As opposed to some archaeologists, who argue that the fluting on Folsom points served as decoration or could be explained by socio-religious arguments, Ahler and Geib believe that the fluting was a purely techno functional innovation. They argue that the design elements reveal efficient adaptation of the tool by groups of hunters, in relation to their high mobility lifestyle, a requirement to be specialized in bison hunting in order to survive and unpredictable access to raw materials with which to make tools.
The folsom point is unique in that it is characterized by “extreme tip thinness” and “leading edge sharpness’ (Ahler and Geib 808). This thinness seems to have been achieved only with an extremely high level of skill required for the knapping process. Archaeologists have posed many questions about the folsom point, namely, how is it made and why is it fluted? They have been stymied by the fluting, because they state the process would have been time-consuming, costly in materials, difficult, it would involve a high level of skill and based on experimental fluting replications, they argue that there would have been a high failure rate during the production of the point. So why would hunters have spent so long making this tool?
The points would have created by bifacially working stone using invasive pressure flaking to produce full length fluting, so as to ensure an extreme and uniform thinness from tip to base, razor sharpness at the edges, and the central part of the Folsom point would be even thinner. The point angles would always be greater than 30° to 40°, sometimes even approaching 110°. The forwardly adjustable, split haft pieces were fitted to the flute scar using sinew and possibly mastic. Almost the entire tip, except the outermost leading edge of the point, would have been covered and protected by the haft.
Ahler and Geib, following on from Crabtree postulate that the design had functional attributes, as well as elements that related to maintainability criteria. Thinness directly correlated to improved penetration of bison. Penetration was important as it concerned the initial piercing into the flesh of the animal but also the depth that the tool goes into the animal which of course would make for a successful kill.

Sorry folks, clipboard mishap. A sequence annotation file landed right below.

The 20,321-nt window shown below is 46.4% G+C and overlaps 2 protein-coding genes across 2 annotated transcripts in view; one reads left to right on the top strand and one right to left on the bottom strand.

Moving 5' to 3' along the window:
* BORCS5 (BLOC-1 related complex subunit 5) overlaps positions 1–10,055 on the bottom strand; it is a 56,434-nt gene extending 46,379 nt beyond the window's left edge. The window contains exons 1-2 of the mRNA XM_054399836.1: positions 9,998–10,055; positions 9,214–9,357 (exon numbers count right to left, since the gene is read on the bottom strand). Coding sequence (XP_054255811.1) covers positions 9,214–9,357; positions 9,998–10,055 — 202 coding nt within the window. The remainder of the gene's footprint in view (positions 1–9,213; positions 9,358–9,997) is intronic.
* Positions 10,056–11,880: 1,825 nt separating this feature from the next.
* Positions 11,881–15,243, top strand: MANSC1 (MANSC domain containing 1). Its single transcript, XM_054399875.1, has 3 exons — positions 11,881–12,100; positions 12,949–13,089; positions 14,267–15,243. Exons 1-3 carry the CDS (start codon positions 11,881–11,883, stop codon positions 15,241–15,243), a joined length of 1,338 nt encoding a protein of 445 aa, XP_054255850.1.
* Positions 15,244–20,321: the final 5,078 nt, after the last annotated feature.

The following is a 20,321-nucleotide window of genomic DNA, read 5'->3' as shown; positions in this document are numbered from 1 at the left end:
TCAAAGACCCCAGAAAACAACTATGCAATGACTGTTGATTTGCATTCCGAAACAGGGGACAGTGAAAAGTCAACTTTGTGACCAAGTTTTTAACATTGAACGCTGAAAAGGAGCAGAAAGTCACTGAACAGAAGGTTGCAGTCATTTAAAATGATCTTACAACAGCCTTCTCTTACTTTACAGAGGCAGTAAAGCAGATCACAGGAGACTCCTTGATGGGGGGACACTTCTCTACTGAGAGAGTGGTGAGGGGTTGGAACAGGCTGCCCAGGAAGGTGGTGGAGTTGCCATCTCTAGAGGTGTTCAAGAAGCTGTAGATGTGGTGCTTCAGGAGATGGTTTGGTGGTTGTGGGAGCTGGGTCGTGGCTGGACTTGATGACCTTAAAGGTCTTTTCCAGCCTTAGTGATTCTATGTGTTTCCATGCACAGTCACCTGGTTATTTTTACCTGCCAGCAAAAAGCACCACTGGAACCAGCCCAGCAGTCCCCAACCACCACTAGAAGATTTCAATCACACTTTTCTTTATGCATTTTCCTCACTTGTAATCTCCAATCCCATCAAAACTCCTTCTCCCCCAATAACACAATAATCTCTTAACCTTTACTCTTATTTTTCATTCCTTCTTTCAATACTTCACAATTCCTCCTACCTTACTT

With projectile points it is inevitable that they will break. One way to limit breakage is to make them thicker but in making them thicker you reduce penetration. Hunters cleverly designed the folsom point with the aims of balancing facility of and depth of penetration with resistance to or ability to overcome breakage. These hunters designed a very long point form inserted within a forward adjusting haft that protected all but the distal leading edge tip. This meant that once the tip broke, they had plenty of material to move up, to rework and sharpen to form a new tip. This extended the life of the tool and allowed for the conservation of raw materials whilst also ensuring that the projectile had the attributes required, i.e. thinness and sharpness, to ensure it would kill bison. Due to this the hunters did not need to have access to new stone, they could rework the existing projectile and not have to find fresh resources should these be scarce.
Ahler and Geib state that of all the “Palaeoindian point forms, Folsom is the one design that most allowed small fragments to be recycled as killing projectile tips” (811). To conclude the tool combined effective killing with the capacity for repeated reuse. The design features of the Folsom point suggest that our ancestors were highly adept at adapting their technology so as to fit their lifestyles which were predicated upon high mobility, featured concerns for material conservation due to possible limited availability of stone, and obviously the need for successful kills.
This changes archaeological perception because it gives us a clear perspective into the precise use of tools and how they were improved upon in light of access to resources, mobility of populations and relationship to the landscape. As spear head technology improved we note tools became increasingly specialized for the prey they were meant to kill, they had a more precise shape and cut, allowing for deeper penetration, and improved design, plus longevity of use. We also note that the tool designs were constructed through trial and error, demonstrating the maker’s ability to figure out different designs that made tasks easier. The design and shape allow us to extrapolate that our ancestors were capable of ergonomic and sophisticated design plus considered factors beyond the short-term capacity to kill, such as possibility for re-use.
Ahler, Stanley A., and Phil R. Geib. “Why Flute? Folsom Point Design and Adaptation.” Journal of Archaeological Science 27.9 (2000): 799-820.
Curry, Andrew. “Ancient DNA’s Intrepid Explorer.” American Association for the Advancement of Science (2007). Electronic.